Wishlists give customers the impression that their shopping is well planned and rational. For example, by adding a product to a wishlist and after two months the product is still desired, then buying it feels justified. It is no longer an impulse buy or a purchase made on a whim, but rather a well considered and thought out purchase. It also meets the needs of slow buyers: customers who show different buying temperament and prefer to give each transaction a good, hard think.
- Brand Awareness
The ability to share wishlists publically increases the reach of the brand, gaining free brand awareness. Being shared by someone you value also works as an online approval of the product/brand.
Now for the cons…
Cons Of Wishlists:
- Distraction from Buying
It is often argued that wishlists can encourage users to save items to the list instead of buying, that they distract from the checkout and provide multiple calls-to-action as opposed to one. As mentioned, if a user can add new products to the list, they might wait for the item to get cheaper or to be sure about the purchase. Ultimately, a marketers job is to drive sales, not wishes. Wishes won’t pay the bills!
- Forgotten Items
Often users will forget about items they have added to their wishlist. So if you have a wishlist installed on your site, dynamic email marketing is vital. This means more labour, setup and expenditure initially. However, there are plenty of email marketing tools which will automate this process with very little time management needed. Post-wishlist email campaigns also offer an additional touch point with the user and another opportunity to encourage sales. Since these users have shown an interest in these items, so much so they wanted to save them for later, these users are far more valuable than those that visit the site and leave without any interaction.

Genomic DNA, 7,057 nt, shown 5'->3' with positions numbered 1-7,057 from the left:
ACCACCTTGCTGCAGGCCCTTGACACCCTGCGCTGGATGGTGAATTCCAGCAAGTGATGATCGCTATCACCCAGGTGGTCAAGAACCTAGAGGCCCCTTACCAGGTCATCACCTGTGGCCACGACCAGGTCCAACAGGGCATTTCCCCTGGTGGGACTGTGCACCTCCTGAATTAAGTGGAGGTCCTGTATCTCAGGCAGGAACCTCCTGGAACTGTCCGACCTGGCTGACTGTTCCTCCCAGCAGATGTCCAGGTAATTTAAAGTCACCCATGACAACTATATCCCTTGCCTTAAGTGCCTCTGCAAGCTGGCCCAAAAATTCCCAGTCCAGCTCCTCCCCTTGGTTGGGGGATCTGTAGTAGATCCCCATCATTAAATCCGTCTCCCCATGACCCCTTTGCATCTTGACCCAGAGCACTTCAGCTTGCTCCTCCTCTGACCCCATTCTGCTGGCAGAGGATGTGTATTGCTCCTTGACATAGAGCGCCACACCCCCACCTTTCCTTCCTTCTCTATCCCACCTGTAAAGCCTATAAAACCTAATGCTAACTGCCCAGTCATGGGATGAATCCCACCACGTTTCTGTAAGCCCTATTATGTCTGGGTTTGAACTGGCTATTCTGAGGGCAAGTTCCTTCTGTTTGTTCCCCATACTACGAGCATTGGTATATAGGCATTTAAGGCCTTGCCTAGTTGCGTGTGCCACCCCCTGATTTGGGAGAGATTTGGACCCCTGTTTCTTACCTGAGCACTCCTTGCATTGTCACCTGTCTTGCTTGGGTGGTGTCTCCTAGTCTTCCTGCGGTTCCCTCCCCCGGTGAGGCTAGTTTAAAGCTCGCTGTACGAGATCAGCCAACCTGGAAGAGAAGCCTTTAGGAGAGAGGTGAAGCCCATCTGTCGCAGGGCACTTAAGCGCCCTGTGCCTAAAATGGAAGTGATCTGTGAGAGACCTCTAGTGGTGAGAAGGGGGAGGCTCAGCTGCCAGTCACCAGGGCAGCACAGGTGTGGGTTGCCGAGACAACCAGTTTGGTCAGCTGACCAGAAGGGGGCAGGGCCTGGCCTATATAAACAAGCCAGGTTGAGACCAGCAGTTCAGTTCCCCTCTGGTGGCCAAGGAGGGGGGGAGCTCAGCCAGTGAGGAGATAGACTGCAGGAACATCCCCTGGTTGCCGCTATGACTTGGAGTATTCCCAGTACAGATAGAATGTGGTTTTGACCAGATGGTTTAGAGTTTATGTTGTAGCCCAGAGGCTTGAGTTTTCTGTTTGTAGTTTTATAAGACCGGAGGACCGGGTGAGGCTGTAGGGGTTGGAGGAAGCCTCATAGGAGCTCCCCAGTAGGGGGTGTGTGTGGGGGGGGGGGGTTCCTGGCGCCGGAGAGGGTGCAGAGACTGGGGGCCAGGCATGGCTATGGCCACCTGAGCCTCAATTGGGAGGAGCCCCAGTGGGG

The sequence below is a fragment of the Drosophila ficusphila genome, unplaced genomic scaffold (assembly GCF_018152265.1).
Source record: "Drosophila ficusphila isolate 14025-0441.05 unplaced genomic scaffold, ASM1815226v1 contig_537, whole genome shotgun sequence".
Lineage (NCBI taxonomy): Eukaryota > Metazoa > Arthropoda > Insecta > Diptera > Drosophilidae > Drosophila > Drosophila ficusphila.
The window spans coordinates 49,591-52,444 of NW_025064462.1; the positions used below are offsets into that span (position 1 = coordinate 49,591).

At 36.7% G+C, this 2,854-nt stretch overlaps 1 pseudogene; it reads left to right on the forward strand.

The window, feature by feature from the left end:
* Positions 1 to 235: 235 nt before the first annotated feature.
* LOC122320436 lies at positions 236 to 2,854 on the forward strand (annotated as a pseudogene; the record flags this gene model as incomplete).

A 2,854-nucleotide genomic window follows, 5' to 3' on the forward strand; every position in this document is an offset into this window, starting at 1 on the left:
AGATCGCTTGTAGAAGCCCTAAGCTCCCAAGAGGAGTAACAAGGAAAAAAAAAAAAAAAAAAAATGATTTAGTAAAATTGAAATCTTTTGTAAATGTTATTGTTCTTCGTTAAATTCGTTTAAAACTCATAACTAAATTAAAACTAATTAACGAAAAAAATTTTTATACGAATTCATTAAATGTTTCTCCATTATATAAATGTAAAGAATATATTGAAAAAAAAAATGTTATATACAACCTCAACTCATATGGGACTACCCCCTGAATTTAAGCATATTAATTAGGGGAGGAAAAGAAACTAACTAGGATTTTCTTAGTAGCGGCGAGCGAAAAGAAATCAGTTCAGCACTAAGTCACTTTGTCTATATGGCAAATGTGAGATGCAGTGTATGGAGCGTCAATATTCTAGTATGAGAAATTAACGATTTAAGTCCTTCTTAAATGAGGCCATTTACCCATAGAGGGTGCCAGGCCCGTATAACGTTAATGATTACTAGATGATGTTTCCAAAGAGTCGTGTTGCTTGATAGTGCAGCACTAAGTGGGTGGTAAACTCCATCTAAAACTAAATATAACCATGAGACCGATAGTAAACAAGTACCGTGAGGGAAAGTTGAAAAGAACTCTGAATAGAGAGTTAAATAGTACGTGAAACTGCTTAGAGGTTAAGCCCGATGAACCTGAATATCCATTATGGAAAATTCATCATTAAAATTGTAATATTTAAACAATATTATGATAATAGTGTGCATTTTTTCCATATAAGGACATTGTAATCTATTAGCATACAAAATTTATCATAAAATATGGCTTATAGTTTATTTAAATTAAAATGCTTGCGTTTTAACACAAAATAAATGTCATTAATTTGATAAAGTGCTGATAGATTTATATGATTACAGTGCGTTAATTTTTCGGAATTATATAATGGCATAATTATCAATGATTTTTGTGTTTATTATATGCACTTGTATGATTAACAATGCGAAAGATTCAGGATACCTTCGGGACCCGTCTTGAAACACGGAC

Wishlist And Marketing Automation
For wishlists to deliver results rather than lower sales, they must be combined with marketing actions such as:
- Email Marketing: post-wishlist emails are vital to remind users they have outstanding items in their wishlist, about discounts on any items in the list as well as informing them that the list can be shared with family and friends.
- Personalisation: gathering more information on customer preferences can help to tailor offers more precisely.
- Rewards: add reward points for adding items to the wishlist.
- eCommerce Optimisation: discovering which products are frequently added to a users wishlist can allow you to understand which products are popular and promote these on the site.
Overall, wishlists are a great tool for gathering data and provide an additional touch point for users to help encourage sales. We recommend you consider implementing a wishlist on your eCommerce store if any of the following statements apply to you:
- You have a broad range of products.
- Your products can be given as gifts.
- You have the resources/software to draw data from wishlists and use for marketing communications with individual customers (e.g. to deepen insight into their preferences) and for general knowledge (react when a product is often added to a wishlist).